Dr Gürer explained that the difference between a continent and the ocean floor was about the make-up of the rocks found in each, with continental rock tending to have more silicates and aluminium minerals than oceanic crust.
“When Zealandia broke apart, it broke apart because there was an ocean basin that opened, and we’re trying to see if the nature of that basin at its base is oceanic,” she said.
“With the magnetic screening we’ve been doing, we can actually see the magnetism that is stored in basalt, and from that get an idea about the age and also the fabric of these rocks.”
The research team spent 28 days on the research vessel Falkor conducting the research, which included taking samples of the sea floor and the surrounding water.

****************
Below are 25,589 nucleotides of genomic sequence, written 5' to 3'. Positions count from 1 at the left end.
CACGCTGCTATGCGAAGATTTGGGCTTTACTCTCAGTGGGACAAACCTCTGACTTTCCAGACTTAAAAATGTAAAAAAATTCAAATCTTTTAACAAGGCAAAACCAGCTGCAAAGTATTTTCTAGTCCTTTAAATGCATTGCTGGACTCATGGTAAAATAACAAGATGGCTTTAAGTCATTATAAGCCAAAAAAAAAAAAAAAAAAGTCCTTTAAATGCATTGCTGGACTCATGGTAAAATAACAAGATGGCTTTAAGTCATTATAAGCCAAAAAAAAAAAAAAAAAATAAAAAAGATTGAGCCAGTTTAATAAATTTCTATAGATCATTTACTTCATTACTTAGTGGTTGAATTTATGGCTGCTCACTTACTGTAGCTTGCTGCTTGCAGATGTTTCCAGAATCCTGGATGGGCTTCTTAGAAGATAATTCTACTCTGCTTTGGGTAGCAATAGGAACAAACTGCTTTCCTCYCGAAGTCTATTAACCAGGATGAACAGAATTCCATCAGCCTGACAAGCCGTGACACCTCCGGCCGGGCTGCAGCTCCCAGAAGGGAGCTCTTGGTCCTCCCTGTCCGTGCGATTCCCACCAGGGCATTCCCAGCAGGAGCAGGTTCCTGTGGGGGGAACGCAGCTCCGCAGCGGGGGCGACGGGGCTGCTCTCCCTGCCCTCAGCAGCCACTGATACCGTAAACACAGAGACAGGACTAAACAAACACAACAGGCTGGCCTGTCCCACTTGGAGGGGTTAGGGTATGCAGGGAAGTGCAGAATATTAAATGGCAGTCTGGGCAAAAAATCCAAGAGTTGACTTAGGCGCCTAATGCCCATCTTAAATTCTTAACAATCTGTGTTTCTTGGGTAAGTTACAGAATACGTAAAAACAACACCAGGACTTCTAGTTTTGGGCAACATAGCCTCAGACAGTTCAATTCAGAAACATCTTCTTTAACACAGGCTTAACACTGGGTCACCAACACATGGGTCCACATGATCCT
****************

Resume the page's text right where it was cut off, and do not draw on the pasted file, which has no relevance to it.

Dr Gürer said they found visible microplastics in all but one of the 150 samples they took from near the surface of Zealandia, at depths up to 3500 metres, showing even lost continents could not escape the creep of plastic pollution.
“Once the plastics enter the ocean, they don’t really have any concept of continental boundaries, they just freely move,” she said.
“It wasn’t a huge surprise that we found microplastics given their prevalence globally, but it was still quite shocking how much we found, and that we found them consistently across almost all the samples.”
Dr Gürer said the findings backed up other research suggesting there appeared to be a higher concentration of microplastic fibres in the deep ocean.
In the end the team mapped 37,000 square kilometres of Zealandia’s northern edge, as part of the Seabed 2030 project, which aimed to map the entire ocean floor by 2030.